Bupivacaine Spinal; Marcaine; Marcaine Preservative Free; Marcaine Spinal; ReadySharp Bupivacaine; Sensorcaine; Sensorcaine-MPF; Sensorcaine-MPF Spinal
If your child is pregnant:
- Do not use the 0.75% during labor. Unsafe side effects may happen. Talk with the doctor.
- It is used to numb an area before care.
- If your child has an allergy to this drug or any part of this drug.
- If your child is allergic to any drugs like this one or any other drugs, foods, or other substances. Tell the doctor about the allergy and what signs your child had, like rash; hives; itching; shortness of breath; wheezing; cough; swelling of face, lips, tongue, or throat; or any other signs.
- If your child has any of these health problems: Bleeding, a heartbeat that is not normal, an infection in the blood or where this drug will be given, or low blood pressure.
- If your child is younger than 12 years of age. Do not give this drug to a child younger than 12 years of age.
For all uses of this drug:
- Tell all of your child’s health care providers that your child is taking this drug. This includes your child’s doctors, nurses, pharmacists, and dentists.
- Have your child avoid tasks or actions that call for alertness until you see how this drug affects your child. These are things like riding a bike, playing sports, or using items such as scissors, lawnmowers, electric scooters, toy cars, or motorized vehicles.
If your child is pregnant or breast-feeding a baby:
- Talk with the doctor if your child is pregnant, becomes pregnant, or is breast-feeding a baby. You will need to talk about the benefits and risks of using this drug.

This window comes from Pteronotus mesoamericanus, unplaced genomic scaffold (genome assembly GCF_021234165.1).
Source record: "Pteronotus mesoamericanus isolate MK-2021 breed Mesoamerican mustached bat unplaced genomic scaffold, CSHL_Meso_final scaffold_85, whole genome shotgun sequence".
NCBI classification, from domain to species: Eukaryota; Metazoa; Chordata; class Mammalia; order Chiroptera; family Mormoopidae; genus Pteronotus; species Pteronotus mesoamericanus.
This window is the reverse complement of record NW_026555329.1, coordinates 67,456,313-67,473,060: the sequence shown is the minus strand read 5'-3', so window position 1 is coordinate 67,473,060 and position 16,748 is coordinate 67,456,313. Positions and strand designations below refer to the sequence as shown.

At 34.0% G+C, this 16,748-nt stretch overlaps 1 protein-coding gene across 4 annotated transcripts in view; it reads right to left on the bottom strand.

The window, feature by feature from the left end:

- Do not let your child eat while his/her mouth feels numb. Biting of the tongue could happen.
- This drug may cause short-term loss of feeling and motor activity in the lower half of your body. Do not try to get out of bed or do other tasks or actions until feeling and motor activity have returned to normal.
- Signs of an allergic reaction, like rash; hives; itching; red, swollen, blistered, or peeling skin with or without fever; wheezing; tightness in the chest or throat; trouble breathing or talking; unusual hoarseness; or swelling of the mouth, face, lips, tongue, or throat.
- Slow heartbeat.
- A heartbeat that does not feel normal.
- Chest pain or pressure or a fast heartbeat.
- Fast breathing.
- Very bad dizziness or passing out.
- Change in balance.
- Feeling confused.
- Blurred eyesight.
- Ringing in ears.
- Low mood (depression).
- Trouble breathing, slow breathing, or shallow breathing.
- Very upset stomach or throwing up.
- Feeling very sleepy.
- Feeling very tired or weak.
- It is given as a shot.
- Your child’s doctor will give this drug.
- Call your child’s doctor to find out what to do.
- If you need to store this drug at home, talk with your child’s doctor, nurse, or pharmacist about how to store it.
- If your child’s symptoms or health problems do not get better or if they become worse, call your child’s doctor.
- Do not share your child’s drug with others and do not give anyone else’s drug to your child.
- Keep a list of all your child’s drugs (prescription, natural products, vitamins, OTC) with you. Give this list to your child’s doctor.
- Talk with your child’s doctor before giving your child any new drug, including prescription or OTC, natural products, or vitamins.
- Keep all drugs in a safe place. Keep all drugs out of the reach of children and pets.
- Check with your pharmacist about how to throw out unused drugs.
- Some drugs may have another patient information leaflet. If you have any questions about this drug, please talk with your child’s doctor, nurse, pharmacist, or other health care provider.
- If you think there has been an overdose, call your poison control center or get medical care right away. Be ready to tell or show what was taken, how much, and when it happened.